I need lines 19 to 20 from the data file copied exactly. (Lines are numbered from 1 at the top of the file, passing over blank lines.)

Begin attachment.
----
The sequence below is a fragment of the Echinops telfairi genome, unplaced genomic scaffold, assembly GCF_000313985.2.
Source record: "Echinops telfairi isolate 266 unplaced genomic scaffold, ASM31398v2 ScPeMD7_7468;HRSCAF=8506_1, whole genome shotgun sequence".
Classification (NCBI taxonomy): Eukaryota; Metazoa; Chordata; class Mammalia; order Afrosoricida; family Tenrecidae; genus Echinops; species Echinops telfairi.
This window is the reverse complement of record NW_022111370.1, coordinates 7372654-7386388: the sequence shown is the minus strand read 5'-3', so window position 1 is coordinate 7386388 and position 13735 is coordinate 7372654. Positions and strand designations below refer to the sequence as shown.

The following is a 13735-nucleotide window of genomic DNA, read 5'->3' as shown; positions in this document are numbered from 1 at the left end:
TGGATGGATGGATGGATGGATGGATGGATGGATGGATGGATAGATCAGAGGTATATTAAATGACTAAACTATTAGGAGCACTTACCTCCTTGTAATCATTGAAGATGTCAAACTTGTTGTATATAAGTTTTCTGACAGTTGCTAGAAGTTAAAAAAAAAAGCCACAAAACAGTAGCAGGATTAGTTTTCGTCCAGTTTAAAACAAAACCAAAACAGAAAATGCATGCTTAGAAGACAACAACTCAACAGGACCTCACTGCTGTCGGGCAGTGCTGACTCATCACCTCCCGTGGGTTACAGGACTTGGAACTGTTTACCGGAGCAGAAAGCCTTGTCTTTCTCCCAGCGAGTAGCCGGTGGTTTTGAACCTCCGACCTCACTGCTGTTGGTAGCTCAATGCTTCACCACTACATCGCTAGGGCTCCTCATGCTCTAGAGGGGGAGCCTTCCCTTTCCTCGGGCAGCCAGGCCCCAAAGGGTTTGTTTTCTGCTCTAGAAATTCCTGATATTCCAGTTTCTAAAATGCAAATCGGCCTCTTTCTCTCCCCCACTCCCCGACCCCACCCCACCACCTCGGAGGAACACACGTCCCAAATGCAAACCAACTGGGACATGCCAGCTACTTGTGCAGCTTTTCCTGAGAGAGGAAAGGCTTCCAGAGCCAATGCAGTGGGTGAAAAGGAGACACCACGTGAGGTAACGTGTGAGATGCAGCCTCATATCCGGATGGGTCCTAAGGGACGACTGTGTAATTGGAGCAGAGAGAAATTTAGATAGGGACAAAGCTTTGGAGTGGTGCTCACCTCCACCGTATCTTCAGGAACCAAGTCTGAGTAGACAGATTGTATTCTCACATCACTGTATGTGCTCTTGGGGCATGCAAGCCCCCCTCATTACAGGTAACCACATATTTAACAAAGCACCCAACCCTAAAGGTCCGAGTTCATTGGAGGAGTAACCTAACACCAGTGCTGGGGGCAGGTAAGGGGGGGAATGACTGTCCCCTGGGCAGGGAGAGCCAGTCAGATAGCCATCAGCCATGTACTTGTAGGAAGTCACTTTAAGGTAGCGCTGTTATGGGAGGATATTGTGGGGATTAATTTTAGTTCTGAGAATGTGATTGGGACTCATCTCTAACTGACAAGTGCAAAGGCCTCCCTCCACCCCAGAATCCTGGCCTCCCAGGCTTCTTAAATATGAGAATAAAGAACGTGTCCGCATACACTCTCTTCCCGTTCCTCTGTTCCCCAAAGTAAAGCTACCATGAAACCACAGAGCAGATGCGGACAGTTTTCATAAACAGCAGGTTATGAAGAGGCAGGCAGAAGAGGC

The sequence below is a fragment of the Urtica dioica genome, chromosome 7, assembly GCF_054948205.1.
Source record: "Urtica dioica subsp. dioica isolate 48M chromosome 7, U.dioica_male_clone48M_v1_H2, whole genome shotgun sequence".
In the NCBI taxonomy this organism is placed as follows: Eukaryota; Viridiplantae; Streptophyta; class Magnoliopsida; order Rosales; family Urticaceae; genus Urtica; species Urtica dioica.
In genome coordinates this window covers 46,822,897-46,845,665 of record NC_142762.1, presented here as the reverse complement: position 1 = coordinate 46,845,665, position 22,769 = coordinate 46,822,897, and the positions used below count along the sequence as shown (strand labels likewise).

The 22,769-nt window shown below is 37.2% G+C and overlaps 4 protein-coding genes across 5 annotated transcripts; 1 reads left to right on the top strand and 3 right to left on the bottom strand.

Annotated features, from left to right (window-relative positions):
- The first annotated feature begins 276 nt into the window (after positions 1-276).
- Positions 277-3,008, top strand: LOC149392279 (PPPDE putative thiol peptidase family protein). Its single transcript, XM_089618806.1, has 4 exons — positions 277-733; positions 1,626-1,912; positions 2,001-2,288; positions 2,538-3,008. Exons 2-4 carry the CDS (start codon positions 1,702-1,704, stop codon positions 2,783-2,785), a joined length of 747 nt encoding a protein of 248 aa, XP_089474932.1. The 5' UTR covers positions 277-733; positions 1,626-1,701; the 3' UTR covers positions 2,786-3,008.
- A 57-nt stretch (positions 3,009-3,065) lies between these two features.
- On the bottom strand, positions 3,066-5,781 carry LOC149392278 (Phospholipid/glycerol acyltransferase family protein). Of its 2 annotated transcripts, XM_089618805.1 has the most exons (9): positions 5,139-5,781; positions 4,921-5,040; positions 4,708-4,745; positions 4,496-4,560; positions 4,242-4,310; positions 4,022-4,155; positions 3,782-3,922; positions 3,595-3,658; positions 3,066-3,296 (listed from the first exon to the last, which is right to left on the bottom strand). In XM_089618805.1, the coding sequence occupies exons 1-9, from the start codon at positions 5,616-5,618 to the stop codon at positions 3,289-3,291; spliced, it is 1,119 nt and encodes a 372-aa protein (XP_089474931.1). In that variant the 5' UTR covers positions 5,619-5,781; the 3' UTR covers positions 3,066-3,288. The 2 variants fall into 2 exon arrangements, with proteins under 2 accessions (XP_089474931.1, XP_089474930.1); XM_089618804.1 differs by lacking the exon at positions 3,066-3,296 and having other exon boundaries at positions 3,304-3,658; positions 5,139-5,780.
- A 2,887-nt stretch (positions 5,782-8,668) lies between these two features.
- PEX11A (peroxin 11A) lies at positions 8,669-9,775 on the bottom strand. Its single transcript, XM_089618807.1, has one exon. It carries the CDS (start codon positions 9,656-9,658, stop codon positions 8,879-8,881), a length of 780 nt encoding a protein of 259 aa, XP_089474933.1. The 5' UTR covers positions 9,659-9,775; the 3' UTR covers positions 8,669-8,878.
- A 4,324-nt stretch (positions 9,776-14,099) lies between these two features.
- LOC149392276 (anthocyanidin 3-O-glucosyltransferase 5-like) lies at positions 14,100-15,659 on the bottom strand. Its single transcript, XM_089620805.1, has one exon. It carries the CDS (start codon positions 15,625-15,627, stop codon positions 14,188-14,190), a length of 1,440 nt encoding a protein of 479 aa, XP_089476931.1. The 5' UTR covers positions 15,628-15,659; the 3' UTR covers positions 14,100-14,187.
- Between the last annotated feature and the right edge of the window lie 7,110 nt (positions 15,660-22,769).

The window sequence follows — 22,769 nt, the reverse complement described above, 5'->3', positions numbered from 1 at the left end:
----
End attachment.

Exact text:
- A 4,324-nt stretch (positions 9,776-14,099) lies between these two features.
- LOC149392276 (anthocyanidin 3-O-glucosyltransferase 5-like) lies at positions 14,100-15,659 on the bottom strand. Its single transcript, XM_089620805.1, has one exon. It carries the CDS (start codon positions 15,625-15,627, stop codon positions 14,188-14,190), a length of 1,440 nt encoding a protein of 479 aa, XP_089476931.1. The 5' UTR covers positions 15,628-15,659; the 3' UTR covers positions 14,100-14,187.